Empirical and Definitive Therapy against ESBL E. Coli and Non-ESBL E. Coli bacteremia.

Risk factors associated with ESBL E. coli bacteremia

The findings of a univariate analysis of risk factors associated with ESBL E. coli bacteremia are shown in Table 3. The male-to-female ratio, mean age, underlying disease, leukocyte count (≥12,000 /μL), CRP level (≥10 mg/dL), and SOFA score (≥5) did not differ between the patients in the ESBL E. coli bacteremia group and the non-ESBL E. coli bacteremia group. However, the use of quinolones 60 days prior to isolation was more frequent in the patients in the ESBL E. coli bacteremia group (p=0.007). Furthermore, nosocomial infection was more frequently observed (p=0.04). The mortality did not differ between the patients in the two groups. The independent predictors associated with ESBL E. coli bacteremia according to a multivariate analysis were the use of immunosuppressive drugs or corticosteroids (p=0.048) and quinolones (p=0.005) prior to isolation (Table 4).

Table 3.
Univariate Analysis of Risk Factors Associated with ESBL E. Coli bacteremia.
Table 4.
Multivariate Analysis of Risk Factors Associated with ESBL E. Coli bacteremia.

Carbapenems group vs. tazobactam/piperacillin and cefmetazole group

Of the 31 patients with ESBL E. coli bacteremia, nine (29.0%) received carbapenems, four (12.9%) received TAZ/PIPC, and two (6.5%) received CMZ consistently from the empirical therapy until the end of treatment. The univariate analyses of clinical characteristics and laboratory findings of patients with ESBL E. coli bacteremia treated with TAZ/PIPC, CMZ, or carbapenems are shown in Table 5. The patients' background and mortality did not differ between the patients in the TAZ/PIPC or CMZ groups and the carbapenems group.

Table 5.
Clinical Characteristics and Laboratory Findings of ESBL E. Coli bacteremia Treated with Tazobactam/piperacillin or Cefmetazole or Carbapenem Consistently from Empirical Therapy until the End of Treatment.

Discussion

Our study showed the following results: First, the susceptibility rates of levofloxacin, gentamicin, and SMX/TMP against ESBL E. coli were significantly lower than those against non-ESBL E. coli. Second, the use of quinolones and immunosuppressive drugs or corticosteroids was an independent predictor of ESBL E. coli bacteremia. Third, the mortality did not differ between the patients with ESBL E. coli bacteremia and those with non-ESBL E. coli bacteremia. Fourth, regardless of the background and severity in patients with ESBL E. coli bacteremia, the mortality did not differ between the patients in the TAZ/PIPC or CMZ group and the carbapenems group.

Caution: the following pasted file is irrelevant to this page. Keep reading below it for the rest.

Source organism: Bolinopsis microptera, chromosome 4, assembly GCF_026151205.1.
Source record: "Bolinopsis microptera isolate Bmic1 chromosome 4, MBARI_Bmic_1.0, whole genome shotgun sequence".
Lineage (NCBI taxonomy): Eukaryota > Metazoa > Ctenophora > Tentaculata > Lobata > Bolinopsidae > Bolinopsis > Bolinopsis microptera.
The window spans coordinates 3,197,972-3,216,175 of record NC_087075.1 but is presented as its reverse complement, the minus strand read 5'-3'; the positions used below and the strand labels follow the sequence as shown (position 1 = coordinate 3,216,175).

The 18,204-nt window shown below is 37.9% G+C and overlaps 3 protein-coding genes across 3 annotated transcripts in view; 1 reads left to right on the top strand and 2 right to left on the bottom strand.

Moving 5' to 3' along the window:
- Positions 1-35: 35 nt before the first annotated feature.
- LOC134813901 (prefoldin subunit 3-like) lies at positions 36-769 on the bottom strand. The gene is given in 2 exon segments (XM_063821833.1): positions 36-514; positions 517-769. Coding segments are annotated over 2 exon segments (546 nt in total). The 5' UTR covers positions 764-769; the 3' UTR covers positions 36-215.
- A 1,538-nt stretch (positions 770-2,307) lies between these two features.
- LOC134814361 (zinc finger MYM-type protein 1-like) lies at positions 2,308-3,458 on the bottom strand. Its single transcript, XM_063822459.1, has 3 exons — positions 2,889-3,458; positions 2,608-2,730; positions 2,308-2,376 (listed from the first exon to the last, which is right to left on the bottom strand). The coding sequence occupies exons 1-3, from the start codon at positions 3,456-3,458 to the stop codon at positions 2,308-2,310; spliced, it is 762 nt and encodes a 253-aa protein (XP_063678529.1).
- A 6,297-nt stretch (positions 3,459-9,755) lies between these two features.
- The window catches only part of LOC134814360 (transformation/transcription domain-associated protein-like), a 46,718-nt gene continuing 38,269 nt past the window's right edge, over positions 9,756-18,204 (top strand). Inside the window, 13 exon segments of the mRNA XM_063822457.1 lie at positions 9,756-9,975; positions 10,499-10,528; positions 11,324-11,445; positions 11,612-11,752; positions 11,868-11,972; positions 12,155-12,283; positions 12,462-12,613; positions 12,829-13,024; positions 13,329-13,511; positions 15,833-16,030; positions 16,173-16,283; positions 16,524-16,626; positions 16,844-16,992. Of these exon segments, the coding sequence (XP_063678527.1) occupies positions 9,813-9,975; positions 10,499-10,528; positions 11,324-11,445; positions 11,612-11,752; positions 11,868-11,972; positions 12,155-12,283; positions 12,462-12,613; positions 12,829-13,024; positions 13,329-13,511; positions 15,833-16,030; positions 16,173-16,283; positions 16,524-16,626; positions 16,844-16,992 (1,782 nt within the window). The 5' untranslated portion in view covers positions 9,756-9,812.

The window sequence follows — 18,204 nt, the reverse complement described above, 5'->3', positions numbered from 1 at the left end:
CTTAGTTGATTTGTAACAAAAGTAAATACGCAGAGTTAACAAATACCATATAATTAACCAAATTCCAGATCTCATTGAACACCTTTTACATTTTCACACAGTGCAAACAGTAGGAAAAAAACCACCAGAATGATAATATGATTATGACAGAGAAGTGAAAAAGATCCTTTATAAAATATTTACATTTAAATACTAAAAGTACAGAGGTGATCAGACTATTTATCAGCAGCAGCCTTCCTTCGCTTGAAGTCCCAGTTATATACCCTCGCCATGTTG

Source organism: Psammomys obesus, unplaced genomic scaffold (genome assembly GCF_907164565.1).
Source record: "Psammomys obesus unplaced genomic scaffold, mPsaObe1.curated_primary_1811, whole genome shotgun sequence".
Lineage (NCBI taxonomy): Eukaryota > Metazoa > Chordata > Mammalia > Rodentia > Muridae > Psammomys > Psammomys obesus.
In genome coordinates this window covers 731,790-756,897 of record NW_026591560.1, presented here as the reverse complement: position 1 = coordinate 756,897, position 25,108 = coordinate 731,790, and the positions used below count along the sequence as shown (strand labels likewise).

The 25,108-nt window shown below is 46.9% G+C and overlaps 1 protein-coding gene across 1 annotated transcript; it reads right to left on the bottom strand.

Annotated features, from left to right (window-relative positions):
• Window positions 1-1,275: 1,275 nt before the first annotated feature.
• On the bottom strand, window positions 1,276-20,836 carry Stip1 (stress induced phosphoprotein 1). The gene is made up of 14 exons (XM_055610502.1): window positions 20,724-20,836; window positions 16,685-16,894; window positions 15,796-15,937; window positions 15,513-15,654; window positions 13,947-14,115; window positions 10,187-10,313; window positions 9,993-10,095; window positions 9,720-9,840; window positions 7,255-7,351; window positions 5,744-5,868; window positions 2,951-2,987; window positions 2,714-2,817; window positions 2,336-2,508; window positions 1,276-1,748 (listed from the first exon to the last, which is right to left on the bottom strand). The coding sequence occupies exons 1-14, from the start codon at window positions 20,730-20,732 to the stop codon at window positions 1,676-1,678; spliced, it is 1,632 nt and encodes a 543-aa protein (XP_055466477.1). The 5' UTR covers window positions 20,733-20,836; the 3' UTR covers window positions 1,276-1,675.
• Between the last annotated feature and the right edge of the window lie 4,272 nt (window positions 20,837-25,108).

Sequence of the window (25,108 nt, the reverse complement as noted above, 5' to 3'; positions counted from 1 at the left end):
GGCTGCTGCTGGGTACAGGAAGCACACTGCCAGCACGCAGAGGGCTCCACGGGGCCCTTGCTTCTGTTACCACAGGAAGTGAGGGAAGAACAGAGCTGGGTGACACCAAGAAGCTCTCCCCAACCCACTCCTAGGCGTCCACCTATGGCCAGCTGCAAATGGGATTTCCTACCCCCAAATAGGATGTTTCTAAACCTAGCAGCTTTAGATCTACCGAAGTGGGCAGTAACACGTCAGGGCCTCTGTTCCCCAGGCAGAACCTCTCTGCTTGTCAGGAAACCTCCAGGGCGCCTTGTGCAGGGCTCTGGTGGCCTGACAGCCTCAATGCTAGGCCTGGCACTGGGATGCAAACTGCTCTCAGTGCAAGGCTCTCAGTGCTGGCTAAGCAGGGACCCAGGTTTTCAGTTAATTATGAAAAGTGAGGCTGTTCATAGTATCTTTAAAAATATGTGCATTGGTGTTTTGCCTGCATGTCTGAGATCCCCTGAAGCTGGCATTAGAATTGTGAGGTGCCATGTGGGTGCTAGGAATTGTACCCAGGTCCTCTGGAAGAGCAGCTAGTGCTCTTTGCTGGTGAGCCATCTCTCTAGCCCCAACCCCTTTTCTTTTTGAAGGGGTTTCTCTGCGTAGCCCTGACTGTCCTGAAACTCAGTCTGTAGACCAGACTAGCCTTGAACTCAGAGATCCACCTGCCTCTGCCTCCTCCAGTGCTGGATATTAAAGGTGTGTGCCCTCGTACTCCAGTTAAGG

In the past, the mechanisms of quinolone resistance in the Enterobacteriaceae were reported to be associated with a chromosomal mutation. However, in recent years, the resistant strains with plasmid-mediated quinolone resistance (PMQR) have been frequently reported (21,22). It has thus become clear that plasmids with PMQR genes frequently hold ESBL genes at the same time (23). In addition, Souverein et al. reported that the genes encoding for the resistance of aminoglycosides are frequently found in the plasmids of ESBL-producing Enterobacteriaceae (24). Furthermore, sulphonamides and antifolate combinations almost certainly demonstrate the fact that ESBL-encoding plasmids often carry sulphonamides 1 (sul1) and sul2 along with various dihydroflavonol 4-reductase genes, which compromise TMP (25,26). Livermore et al. reported that sul1 and sul2 genes were associated with SMX MICs of >1,024 mg/L compared with 1-128 mg/L for the gene-negative E. coli isolates (27). In addition, organisms with sul1 or sul2 genes together with SMX resistance determinants were resistant to SMX/TMP, with MICs generally of ≥128 mg/L. From the above, many of the ESBL-producing Enterobacteriaceae are thus considered to confer multidrug resistance against quinolones, aminoglycoside, and SMX/TMP.

Some studies reported the use of quinolones to be an independent predictor of ESBL E. coli bacteremia (6,7,28,29). A previous report showed that quinolones will wield selection pressure on the intestinal flora that will favor ESBL E. coli proliferation and infection in susceptible patients (30). Further, a previous report showed a decline in the isolation rate of ESBL E. coli due to the reduction of fluoroquinolone usage (31). Therefore, with proper quinolone use, there is a potential to reduce the incidence of ESBL E. coli bacteremia.

Although previous studies indicate that there are various factors associated with ESBL bacteremia, the particular association with immunosuppressive drugs or corticosteroid use that we observed based on a multivariate analysis is an unusual finding. A previous report has shown that in mice, bacterial translocation from the intestinal tract was induced by immune deficiency due to immunosuppressive agents, even without any direct invasion into the intestinal tract (32). Furthermore, another report has shown that ESBL producing bacteria also frequently colonize the lower intestinal system, and therefore are a major source for ESBL distribution (33). These findings suggest that patients receiving immunosuppressive agents are at greater risk for ESBL producing bacteria acquisition and bacteremia. In the present study, although the existence of a relationship between ESBL E. coli bacteremia and use of immunosuppressive agents or steroids was suggested, we believe that more cases should be collected to confirm this relationship.